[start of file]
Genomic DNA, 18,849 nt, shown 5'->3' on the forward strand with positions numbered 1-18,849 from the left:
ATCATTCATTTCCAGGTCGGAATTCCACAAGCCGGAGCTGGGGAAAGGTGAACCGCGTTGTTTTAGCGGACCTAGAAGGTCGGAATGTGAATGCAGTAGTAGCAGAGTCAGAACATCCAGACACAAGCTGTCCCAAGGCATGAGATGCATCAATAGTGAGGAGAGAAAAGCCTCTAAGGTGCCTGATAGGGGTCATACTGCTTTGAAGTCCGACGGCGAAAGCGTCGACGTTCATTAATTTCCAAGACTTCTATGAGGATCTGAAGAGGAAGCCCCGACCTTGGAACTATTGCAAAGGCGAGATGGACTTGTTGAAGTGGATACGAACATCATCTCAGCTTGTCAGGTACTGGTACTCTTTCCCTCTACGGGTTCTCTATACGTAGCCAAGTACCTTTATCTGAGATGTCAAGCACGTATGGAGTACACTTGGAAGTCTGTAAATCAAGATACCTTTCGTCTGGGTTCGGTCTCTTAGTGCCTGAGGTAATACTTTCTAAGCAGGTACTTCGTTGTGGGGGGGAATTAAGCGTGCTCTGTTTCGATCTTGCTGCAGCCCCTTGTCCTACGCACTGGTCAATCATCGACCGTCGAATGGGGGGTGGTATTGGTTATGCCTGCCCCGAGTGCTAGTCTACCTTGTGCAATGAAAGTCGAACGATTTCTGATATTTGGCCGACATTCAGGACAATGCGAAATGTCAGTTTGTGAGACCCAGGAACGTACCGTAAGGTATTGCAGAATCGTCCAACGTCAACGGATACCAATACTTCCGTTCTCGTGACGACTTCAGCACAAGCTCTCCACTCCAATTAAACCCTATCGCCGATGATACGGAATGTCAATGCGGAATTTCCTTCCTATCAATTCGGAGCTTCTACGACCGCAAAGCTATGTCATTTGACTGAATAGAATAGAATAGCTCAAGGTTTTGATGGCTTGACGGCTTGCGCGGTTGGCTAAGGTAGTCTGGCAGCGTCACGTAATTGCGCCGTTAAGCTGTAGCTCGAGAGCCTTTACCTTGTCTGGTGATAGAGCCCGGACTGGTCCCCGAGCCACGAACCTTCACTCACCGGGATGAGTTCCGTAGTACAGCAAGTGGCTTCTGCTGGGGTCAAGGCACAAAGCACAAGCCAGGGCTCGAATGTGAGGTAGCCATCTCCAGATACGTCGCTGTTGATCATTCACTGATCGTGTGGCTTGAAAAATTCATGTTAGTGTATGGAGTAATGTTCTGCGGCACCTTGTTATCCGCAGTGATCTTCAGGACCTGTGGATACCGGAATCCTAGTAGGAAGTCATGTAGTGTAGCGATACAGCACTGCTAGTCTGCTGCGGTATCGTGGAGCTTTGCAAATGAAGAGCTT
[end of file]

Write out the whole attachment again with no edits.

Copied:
Genomic DNA, 18,849 nt, shown 5'->3' on the forward strand with positions numbered 1-18,849 from the left:
ATCATTCATTTCCAGGTCGGAATTCCACAAGCCGGAGCTGGGGAAAGGTGAACCGCGTTGTTTTAGCGGACCTAGAAGGTCGGAATGTGAATGCAGTAGTAGCAGAGTCAGAACATCCAGACACAAGCTGTCCCAAGGCATGAGATGCATCAATAGTGAGGAGAGAAAAGCCTCTAAGGTGCCTGATAGGGGTCATACTGCTTTGAAGTCCGACGGCGAAAGCGTCGACGTTCATTAATTTCCAAGACTTCTATGAGGATCTGAAGAGGAAGCCCCGACCTTGGAACTATTGCAAAGGCGAGATGGACTTGTTGAAGTGGATACGAACATCATCTCAGCTTGTCAGGTACTGGTACTCTTTCCCTCTACGGGTTCTCTATACGTAGCCAAGTACCTTTATCTGAGATGTCAAGCACGTATGGAGTACACTTGGAAGTCTGTAAATCAAGATACCTTTCGTCTGGGTTCGGTCTCTTAGTGCCTGAGGTAATACTTTCTAAGCAGGTACTTCGTTGTGGGGGGGAATTAAGCGTGCTCTGTTTCGATCTTGCTGCAGCCCCTTGTCCTACGCACTGGTCAATCATCGACCGTCGAATGGGGGGTGGTATTGGTTATGCCTGCCCCGAGTGCTAGTCTACCTTGTGCAATGAAAGTCGAACGATTTCTGATATTTGGCCGACATTCAGGACAATGCGAAATGTCAGTTTGTGAGACCCAGGAACGTACCGTAAGGTATTGCAGAATCGTCCAACGTCAACGGATACCAATACTTCCGTTCTCGTGACGACTTCAGCACAAGCTCTCCACTCCAATTAAACCCTATCGCCGATGATACGGAATGTCAATGCGGAATTTCCTTCCTATCAATTCGGAGCTTCTACGACCGCAAAGCTATGTCATTTGACTGAATAGAATAGAATAGCTCAAGGTTTTGATGGCTTGACGGCTTGCGCGGTTGGCTAAGGTAGTCTGGCAGCGTCACGTAATTGCGCCGTTAAGCTGTAGCTCGAGAGCCTTTACCTTGTCTGGTGATAGAGCCCGGACTGGTCCCCGAGCCACGAACCTTCACTCACCGGGATGAGTTCCGTAGTACAGCAAGTGGCTTCTGCTGGGGTCAAGGCACAAAGCACAAGCCAGGGCTCGAATGTGAGGTAGCCATCTCCAGATACGTCGCTGTTGATCATTCACTGATCGTGTGGCTTGAAAAATTCATGTTAGTGTATGGAGTAATGTTCTGCGGCACCTTGTTATCCGCAGTGATCTTCAGGACCTGTGGATACCGGAATCCTAGTAGGAAGTCATGTAGTGTAGCGATACAGCACTGCTAGTCTGCTGCGGTATCGTGGAGCTTTGCAAATGAAGAGCTT